Facebook Revenues Up to $700 Million in 2009, On Track Towards $1.1 Billion in 2010

Facebook is tight-lipped about its revenue numbers, which is typical of private companies. The most it has said publicly is that it became “free cash-flow positive” as of last September. At the time, we estimated it was set to bring in around $550 million for the year in revenues based on previous reports that we and others had heard, and from our own calculations. But how did the year actually end? Somewhat higher. And sources estimate the company could make between $1 billion and $1.1 billion in total revenue this year.

It ended 2008 making between $280 million and $300 million, according to many reports. The company’s revenues likely reached between $600 million and $700 million for 2009, according to a variety of industry sources we spoke with. The estimates match what we heard in September, which was that $550 million was looking too low — 2009 was clearly a big year for the company in terms of building its business, as we’ve been covering.

The company has been roughly doubling its revenues every year — 2007 came in at $150 million. We expect that trend to continue for the foreseeable future, making Facebook a multi-billion dollar company within the next few years. The question is becoming how Facebook can hit the inflection point where its revenues increase much more quickly.

Of course, it is not commenting on this story, except to provide the following statement:

Facebook is a private company, and we do not publicly disclose our financial results.  We understand there is a great deal of interest and curiosity in our past and potential financial performance.  However, external attempts to forecast revenue are fundamentally speculative and should be treated as such.  We’re focused on building our business to be successful over the long-term.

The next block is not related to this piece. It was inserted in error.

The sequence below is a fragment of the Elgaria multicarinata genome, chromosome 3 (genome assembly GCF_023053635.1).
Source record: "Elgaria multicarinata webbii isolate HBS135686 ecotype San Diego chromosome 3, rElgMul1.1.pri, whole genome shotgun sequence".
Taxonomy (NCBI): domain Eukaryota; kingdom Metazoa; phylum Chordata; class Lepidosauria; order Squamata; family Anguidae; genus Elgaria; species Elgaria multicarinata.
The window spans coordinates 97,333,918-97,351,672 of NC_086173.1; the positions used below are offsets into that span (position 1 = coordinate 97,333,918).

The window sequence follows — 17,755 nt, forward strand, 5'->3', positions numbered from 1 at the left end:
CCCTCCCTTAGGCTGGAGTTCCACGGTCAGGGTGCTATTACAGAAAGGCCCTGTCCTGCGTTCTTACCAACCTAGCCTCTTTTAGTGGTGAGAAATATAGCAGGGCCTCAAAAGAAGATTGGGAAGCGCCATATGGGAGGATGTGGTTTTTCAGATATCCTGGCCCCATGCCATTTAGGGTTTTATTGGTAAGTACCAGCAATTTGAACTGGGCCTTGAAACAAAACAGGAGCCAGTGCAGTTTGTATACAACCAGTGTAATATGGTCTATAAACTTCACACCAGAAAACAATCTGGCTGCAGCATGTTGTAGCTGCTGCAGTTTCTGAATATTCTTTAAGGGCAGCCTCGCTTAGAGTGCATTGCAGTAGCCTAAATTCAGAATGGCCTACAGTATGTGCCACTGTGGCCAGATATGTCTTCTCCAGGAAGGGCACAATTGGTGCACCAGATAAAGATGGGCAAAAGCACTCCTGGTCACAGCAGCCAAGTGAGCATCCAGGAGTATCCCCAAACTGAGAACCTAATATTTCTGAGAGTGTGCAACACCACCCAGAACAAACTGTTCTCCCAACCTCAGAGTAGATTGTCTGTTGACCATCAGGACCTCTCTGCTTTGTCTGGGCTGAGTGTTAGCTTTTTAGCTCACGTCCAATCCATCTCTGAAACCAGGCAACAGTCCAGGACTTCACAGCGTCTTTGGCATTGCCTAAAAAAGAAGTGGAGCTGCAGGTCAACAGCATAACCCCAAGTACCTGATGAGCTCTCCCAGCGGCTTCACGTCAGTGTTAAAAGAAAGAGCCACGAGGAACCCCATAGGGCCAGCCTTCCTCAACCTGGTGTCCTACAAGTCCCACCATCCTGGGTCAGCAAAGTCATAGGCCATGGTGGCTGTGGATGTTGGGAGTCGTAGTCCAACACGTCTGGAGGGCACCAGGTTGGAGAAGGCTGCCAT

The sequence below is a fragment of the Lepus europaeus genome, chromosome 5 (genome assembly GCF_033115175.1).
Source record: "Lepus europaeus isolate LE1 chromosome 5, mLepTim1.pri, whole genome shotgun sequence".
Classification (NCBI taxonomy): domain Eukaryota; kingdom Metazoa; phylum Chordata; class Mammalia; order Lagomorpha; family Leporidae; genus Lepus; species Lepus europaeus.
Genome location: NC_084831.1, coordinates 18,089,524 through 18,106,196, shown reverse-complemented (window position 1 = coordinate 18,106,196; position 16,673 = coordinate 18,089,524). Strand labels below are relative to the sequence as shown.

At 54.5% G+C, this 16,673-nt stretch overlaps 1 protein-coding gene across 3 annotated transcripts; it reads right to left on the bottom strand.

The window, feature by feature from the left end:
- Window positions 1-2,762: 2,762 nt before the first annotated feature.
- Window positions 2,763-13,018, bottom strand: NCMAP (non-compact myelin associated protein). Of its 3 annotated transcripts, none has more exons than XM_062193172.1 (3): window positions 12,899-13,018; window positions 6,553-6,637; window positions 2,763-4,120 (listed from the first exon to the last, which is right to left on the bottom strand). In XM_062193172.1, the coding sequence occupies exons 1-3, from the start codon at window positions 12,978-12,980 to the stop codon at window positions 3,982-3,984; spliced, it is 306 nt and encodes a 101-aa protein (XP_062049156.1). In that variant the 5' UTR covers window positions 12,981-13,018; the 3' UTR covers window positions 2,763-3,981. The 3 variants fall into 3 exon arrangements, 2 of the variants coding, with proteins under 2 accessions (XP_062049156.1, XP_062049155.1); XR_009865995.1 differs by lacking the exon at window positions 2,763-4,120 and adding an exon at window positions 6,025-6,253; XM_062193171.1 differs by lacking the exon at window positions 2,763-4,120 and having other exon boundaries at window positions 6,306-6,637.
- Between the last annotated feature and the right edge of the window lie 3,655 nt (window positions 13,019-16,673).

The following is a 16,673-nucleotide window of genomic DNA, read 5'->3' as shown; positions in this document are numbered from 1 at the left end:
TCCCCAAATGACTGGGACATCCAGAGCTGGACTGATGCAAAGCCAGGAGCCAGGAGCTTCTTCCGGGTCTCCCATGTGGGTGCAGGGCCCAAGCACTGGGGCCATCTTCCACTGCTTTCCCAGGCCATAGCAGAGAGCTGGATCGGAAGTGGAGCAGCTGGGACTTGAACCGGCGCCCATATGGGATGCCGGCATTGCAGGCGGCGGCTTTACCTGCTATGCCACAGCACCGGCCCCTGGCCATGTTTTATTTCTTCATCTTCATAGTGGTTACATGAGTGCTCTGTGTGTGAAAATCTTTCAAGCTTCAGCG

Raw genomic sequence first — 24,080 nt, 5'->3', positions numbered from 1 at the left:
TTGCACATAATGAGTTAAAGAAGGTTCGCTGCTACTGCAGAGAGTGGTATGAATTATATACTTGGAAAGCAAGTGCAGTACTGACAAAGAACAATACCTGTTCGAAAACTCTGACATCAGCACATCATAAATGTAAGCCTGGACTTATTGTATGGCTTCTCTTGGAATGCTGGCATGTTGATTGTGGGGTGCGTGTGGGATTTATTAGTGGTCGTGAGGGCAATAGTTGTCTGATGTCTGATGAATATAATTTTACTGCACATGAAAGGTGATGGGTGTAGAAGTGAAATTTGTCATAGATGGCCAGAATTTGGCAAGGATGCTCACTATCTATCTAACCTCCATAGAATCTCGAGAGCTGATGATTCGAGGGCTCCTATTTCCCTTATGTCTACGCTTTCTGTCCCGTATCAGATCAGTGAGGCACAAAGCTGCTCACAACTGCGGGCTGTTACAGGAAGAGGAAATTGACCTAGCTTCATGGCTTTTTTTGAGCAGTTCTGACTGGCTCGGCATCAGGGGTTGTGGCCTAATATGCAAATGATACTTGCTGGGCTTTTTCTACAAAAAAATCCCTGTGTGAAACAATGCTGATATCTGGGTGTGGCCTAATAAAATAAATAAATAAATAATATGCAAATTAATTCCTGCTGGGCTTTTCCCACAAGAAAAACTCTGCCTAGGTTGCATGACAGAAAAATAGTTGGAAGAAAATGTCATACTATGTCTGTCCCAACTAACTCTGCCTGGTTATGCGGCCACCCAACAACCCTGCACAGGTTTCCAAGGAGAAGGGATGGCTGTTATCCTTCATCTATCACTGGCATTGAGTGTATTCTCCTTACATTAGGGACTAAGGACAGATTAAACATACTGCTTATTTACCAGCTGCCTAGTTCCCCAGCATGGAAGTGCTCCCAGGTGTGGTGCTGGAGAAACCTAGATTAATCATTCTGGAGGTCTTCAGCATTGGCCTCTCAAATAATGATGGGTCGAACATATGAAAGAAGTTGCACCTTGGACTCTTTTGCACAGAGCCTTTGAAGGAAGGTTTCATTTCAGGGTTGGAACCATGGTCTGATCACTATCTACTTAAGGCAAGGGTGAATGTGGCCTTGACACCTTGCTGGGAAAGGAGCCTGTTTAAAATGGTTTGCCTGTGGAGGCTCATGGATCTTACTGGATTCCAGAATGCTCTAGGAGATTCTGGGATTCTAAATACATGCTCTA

2009 Revenue

How did Facebook make money last year? By growing multiple revenue sources, mostly around advertising. Here’s the revenue we estimate for each component, followed by our analysis. Note that the 2009 run-rate numbers in the table circulated went around the financial community last summer, and were publicly reported by investor-blogger Fred Wilson and Business Insider. We’ll get into the 2010 projections further down.

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Brand Advertising: Facebook’s internal sales force made a big push here throughout the year, building on past efforts. It made very public entreaties to advertisers with many millions in budgets, like its big presentation to Madison Avenue last year. There, it also announced a deal where Nielsen started providing better advertising data to help firms track campaign results.

Facebook also continued to upgrade Pages and its home page advertising units, testing out a range of new features like engagement sampling ads. Meanwhile, the site grew to more than 350 million monthly active users at the end of 2009 from 150 million or so at the beginning of the year — that’s a lot of new eyeballs for advertisers to try to reach. Out of those users, around 100 million were in the US and another 100 million were in Europe: These two markets are where brand advertising brings in the most money. Brand ads revenue also expanded for a couple more reasons we’ll get into below.

Between what we’ve heard from sources and our estimates, we think this category increased considerably over the course of the year, from the $125 million rumor in July to roughly $225 million by the end of the year. The bigger question is if major advertisers are starting to spend more than “experimental” budgets on Facebook, and according to sources this just started to happen over the course of last year.

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